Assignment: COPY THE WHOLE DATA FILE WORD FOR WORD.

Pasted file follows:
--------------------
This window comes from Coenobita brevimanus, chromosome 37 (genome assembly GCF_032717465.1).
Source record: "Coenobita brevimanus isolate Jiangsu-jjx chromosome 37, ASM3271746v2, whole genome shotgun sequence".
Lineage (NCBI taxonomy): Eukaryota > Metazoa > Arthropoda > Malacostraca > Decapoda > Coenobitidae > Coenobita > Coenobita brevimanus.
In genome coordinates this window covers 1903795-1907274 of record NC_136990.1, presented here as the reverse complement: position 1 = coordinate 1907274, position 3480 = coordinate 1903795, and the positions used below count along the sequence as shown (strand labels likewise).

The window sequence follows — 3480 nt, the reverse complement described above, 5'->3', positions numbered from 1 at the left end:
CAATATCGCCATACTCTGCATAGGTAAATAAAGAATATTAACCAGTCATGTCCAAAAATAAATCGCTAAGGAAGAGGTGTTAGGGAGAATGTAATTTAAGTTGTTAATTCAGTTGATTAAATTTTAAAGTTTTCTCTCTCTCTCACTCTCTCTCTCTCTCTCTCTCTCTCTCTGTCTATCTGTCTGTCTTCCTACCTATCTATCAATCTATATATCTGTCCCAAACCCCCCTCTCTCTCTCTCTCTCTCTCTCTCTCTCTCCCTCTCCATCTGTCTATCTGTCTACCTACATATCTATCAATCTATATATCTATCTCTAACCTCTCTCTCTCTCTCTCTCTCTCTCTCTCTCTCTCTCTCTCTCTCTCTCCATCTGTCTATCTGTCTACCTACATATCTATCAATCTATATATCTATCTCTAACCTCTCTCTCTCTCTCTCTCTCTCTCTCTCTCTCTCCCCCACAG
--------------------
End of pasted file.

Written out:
This window comes from Coenobita brevimanus, chromosome 37 (genome assembly GCF_032717465.1).
Source record: "Coenobita brevimanus isolate Jiangsu-jjx chromosome 37, ASM3271746v2, whole genome shotgun sequence".
Lineage (NCBI taxonomy): Eukaryota > Metazoa > Arthropoda > Malacostraca > Decapoda > Coenobitidae > Coenobita > Coenobita brevimanus.
In genome coordinates this window covers 1903795-1907274 of record NC_136990.1, presented here as the reverse complement: position 1 = coordinate 1907274, position 3480 = coordinate 1903795, and the positions used below count along the sequence as shown (strand labels likewise).

The window sequence follows — 3480 nt, the reverse complement described above, 5'->3', positions numbered from 1 at the left end:
CAATATCGCCATACTCTGCATAGGTAAATAAAGAATATTAACCAGTCATGTCCAAAAATAAATCGCTAAGGAAGAGGTGTTAGGGAGAATGTAATTTAAGTTGTTAATTCAGTTGATTAAATTTTAAAGTTTTCTCTCTCTCTCACTCTCTCTCTCTCTCTCTCTCTCTCTCTGTCTATCTGTCTGTCTTCCTACCTATCTATCAATCTATATATCTGTCCCAAACCCCCCTCTCTCTCTCTCTCTCTCTCTCTCTCTCTCCCTCTCCATCTGTCTATCTGTCTACCTACATATCTATCAATCTATATATCTATCTCTAACCTCTCTCTCTCTCTCTCTCTCTCTCTCTCTCTCTCTCTCTCTCTCTCTCCATCTGTCTATCTGTCTACCTACATATCTATCAATCTATATATCTATCTCTAACCTCTCTCTCTCTCTCTCTCTCTCTCTCTCTCTCTCCCCCACAG